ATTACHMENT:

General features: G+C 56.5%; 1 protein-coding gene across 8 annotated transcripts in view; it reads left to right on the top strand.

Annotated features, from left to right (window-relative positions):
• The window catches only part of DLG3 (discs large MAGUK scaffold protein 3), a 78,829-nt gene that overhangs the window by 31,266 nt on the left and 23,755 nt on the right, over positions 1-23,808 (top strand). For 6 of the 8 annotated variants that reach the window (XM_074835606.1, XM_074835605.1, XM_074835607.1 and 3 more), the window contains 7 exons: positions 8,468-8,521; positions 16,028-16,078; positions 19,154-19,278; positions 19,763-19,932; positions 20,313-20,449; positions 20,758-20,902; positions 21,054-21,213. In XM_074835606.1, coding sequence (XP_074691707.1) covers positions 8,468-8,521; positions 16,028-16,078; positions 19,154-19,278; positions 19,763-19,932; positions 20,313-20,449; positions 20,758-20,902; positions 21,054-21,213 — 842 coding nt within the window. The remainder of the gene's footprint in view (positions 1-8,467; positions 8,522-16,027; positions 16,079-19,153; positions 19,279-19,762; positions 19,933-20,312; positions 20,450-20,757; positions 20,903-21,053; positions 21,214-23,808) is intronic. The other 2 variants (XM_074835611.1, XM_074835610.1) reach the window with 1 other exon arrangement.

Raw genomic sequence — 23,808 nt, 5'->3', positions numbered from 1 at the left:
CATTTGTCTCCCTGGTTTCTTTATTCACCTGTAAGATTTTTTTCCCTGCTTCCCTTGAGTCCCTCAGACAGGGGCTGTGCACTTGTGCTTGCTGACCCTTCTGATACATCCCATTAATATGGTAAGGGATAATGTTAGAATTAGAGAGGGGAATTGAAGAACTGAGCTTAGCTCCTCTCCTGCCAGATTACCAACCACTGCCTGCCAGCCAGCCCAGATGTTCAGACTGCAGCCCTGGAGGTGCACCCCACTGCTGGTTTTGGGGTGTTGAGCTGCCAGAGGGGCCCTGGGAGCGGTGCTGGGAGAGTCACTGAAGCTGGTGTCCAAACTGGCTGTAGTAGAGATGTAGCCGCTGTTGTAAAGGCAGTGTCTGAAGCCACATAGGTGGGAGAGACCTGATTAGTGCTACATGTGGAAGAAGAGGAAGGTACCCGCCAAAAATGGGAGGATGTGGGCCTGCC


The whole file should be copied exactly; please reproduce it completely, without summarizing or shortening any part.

General features: G+C 56.5%; 1 protein-coding gene across 8 annotated transcripts in view; it reads left to right on the top strand.

Annotated features, from left to right (window-relative positions):
• The window catches only part of DLG3 (discs large MAGUK scaffold protein 3), a 78,829-nt gene that overhangs the window by 31,266 nt on the left and 23,755 nt on the right, over positions 1-23,808 (top strand). For 6 of the 8 annotated variants that reach the window (XM_074835606.1, XM_074835605.1, XM_074835607.1 and 3 more), the window contains 7 exons: positions 8,468-8,521; positions 16,028-16,078; positions 19,154-19,278; positions 19,763-19,932; positions 20,313-20,449; positions 20,758-20,902; positions 21,054-21,213. In XM_074835606.1, coding sequence (XP_074691707.1) covers positions 8,468-8,521; positions 16,028-16,078; positions 19,154-19,278; positions 19,763-19,932; positions 20,313-20,449; positions 20,758-20,902; positions 21,054-21,213 — 842 coding nt within the window. The remainder of the gene's footprint in view (positions 1-8,467; positions 8,522-16,027; positions 16,079-19,153; positions 19,279-19,762; positions 19,933-20,312; positions 20,450-20,757; positions 20,903-21,053; positions 21,214-23,808) is intronic. The other 2 variants (XM_074835611.1, XM_074835610.1) reach the window with 1 other exon arrangement.

Raw genomic sequence — 23,808 nt, 5'->3', positions numbered from 1 at the left:
CATTTGTCTCCCTGGTTTCTTTATTCACCTGTAAGATTTTTTTCCCTGCTTCCCTTGAGTCCCTCAGACAGGGGCTGTGCACTTGTGCTTGCTGACCCTTCTGATACATCCCATTAATATGGTAAGGGATAATGTTAGAATTAGAGAGGGGAATTGAAGAACTGAGCTTAGCTCCTCTCCTGCCAGATTACCAACCACTGCCTGCCAGCCAGCCCAGATGTTCAGACTGCAGCCCTGGAGGTGCACCCCACTGCTGGTTTTGGGGTGTTGAGCTGCCAGAGGGGCCCTGGGAGCGGTGCTGGGAGAGTCACTGAAGCTGGTGTCCAAACTGGCTGTAGTAGAGATGTAGCCGCTGTTGTAAAGGCAGTGTCTGAAGCCACATAGGTGGGAGAGACCTGATTAGTGCTACATGTGGAAGAAGAGGAAGGTACCCGCCAAAAATGGGAGGATGTGGGCCTGCC